It’s the Forest, Not the Trees

Author Rebecca T. Dickson stated, “Good writing is detailed.” In one of my creative writing classes, we always took ten minutes at the beginning of the period to close our eyes, sit quietly, and listen, imagining what might be happening and envisioning scenes, incorporating what we were hearing, perhaps even smelling, then putting it on […]

Lift Every Voice: The Relationship between Music and Writing

What has rhythm, dynamics, themes and tonalities and is not a song, jazz instrumental, quartet or other musical piece? Well – it’s writing! And I’m speaking of prose as well as poetry. So if you love to sing, play an instrument, or maybe simply listen to music, be encouraged. You probably could be a writer. […]

By My Halidome! The Use and Overuse of Period Language in Historical Novels

Gentle reader, prithee tarry thou a moment in mine company, for by my troth, a tale I would fain unfold for thee. List and learn… And there you have it: gadzookery, the intemperate and/or unskillful use of archaic language. If you’re a reader of historical fiction, you’re no doubt familiar with the phenomenon. And if, […]

The Trickster, Three Nightgowns and an Escalator

Standing on the second floor, looking for the third, I saw the up-escalator wasn’t working. Couldn’t find a clerk, so I headed for the moving stairs that were coming down from third. Why should I ask for directions? The last clerk had been rude and insolent – like it was my fault she hadn’t had […]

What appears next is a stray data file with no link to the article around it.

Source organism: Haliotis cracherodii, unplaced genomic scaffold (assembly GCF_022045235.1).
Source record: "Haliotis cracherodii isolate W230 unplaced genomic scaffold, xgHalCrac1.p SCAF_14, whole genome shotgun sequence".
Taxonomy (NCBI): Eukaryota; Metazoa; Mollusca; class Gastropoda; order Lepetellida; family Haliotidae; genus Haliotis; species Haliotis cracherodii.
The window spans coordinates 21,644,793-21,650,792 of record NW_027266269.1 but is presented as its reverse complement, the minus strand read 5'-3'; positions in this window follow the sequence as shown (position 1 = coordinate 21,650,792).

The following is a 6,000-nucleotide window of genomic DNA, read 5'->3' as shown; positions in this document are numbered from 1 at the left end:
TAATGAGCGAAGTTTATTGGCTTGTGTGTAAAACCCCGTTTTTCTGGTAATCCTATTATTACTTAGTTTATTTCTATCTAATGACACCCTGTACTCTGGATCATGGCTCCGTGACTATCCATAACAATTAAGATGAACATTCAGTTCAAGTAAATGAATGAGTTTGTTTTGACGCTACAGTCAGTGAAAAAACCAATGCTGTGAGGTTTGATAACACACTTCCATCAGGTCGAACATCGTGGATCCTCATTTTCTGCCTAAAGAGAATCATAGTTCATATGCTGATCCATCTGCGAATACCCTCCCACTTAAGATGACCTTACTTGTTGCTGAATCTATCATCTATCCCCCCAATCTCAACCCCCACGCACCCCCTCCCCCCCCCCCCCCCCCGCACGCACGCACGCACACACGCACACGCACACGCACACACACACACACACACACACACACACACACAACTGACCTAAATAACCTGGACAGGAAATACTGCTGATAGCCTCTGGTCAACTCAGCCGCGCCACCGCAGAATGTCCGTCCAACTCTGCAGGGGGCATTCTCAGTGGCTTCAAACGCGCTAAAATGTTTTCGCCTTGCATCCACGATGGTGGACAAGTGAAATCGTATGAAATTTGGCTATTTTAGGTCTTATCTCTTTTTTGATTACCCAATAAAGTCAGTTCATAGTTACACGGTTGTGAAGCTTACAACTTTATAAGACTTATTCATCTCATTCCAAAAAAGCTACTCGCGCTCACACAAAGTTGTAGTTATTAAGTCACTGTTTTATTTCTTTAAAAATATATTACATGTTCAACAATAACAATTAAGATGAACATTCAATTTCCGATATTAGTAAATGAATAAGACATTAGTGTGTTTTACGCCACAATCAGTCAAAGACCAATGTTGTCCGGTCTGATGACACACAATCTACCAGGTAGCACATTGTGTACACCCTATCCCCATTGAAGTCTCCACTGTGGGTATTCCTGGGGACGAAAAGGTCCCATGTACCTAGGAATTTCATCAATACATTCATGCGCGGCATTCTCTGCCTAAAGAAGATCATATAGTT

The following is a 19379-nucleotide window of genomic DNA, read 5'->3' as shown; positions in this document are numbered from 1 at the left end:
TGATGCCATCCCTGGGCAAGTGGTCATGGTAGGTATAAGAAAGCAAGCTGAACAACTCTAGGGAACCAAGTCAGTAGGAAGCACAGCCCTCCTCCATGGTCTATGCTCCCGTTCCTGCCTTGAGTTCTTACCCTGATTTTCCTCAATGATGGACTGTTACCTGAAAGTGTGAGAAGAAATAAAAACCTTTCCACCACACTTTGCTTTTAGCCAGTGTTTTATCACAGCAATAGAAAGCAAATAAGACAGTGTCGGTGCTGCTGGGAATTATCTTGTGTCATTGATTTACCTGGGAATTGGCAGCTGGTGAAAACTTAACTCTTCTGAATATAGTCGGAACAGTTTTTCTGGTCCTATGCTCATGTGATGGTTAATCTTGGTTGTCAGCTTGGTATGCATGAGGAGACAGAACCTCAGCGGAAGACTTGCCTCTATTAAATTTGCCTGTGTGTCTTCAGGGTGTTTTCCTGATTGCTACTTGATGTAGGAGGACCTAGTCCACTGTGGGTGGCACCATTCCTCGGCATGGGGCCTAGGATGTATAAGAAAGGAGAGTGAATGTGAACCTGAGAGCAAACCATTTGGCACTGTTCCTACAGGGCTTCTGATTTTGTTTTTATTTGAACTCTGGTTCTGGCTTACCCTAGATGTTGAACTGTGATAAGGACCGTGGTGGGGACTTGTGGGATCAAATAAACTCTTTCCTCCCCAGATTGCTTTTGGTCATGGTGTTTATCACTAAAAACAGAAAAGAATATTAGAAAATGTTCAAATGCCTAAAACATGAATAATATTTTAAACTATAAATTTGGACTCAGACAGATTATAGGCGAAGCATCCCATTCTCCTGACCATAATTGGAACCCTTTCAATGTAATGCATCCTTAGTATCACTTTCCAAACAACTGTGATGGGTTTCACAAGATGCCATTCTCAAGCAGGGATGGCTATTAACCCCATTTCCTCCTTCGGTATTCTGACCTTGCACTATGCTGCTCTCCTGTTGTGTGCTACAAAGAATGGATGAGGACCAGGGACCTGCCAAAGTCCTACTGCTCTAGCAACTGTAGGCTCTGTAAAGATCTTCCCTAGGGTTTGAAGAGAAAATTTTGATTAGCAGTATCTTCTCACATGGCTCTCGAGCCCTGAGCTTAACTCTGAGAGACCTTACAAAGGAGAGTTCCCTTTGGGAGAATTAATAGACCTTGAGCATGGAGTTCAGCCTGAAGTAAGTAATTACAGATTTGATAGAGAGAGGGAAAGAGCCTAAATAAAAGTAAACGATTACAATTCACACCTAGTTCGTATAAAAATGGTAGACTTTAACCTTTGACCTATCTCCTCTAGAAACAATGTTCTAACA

Does Memoir Tell the Truth?

“But other people in my family have a whole different memory of what happened. You said ‘tell your truth,’ but how do I know what’s true?” Elbows planted on the table, the young woman leaned into her words while her large eyes sent out beams of light from under the rim of her straw hat. […]

Raising the Dead through Research: How an Academic Became a Novelist

Our newest blogger, Janet Hogan Chapman, debuts today. She was born in Atlanta and has lived in different areas of the city her entire life. She has a variety of life experiences: wife, mother, grandmother, physician’s assistant, caterer, costumed party character, minister, preschool teacher/director, elementary school teacher, university professor, and last but by no means least, […]

“I forgot to say Hello” – Using In Medias Res to Open a Story

  We are on our way to the hospital, Ryan’s father says. Listen to me, Son: You are not going to bleed to death. Ryan is still aware enough that his father’s words come through on the edges, like sunlight on the borders of a window shade… On the seat beside him, in between him and […]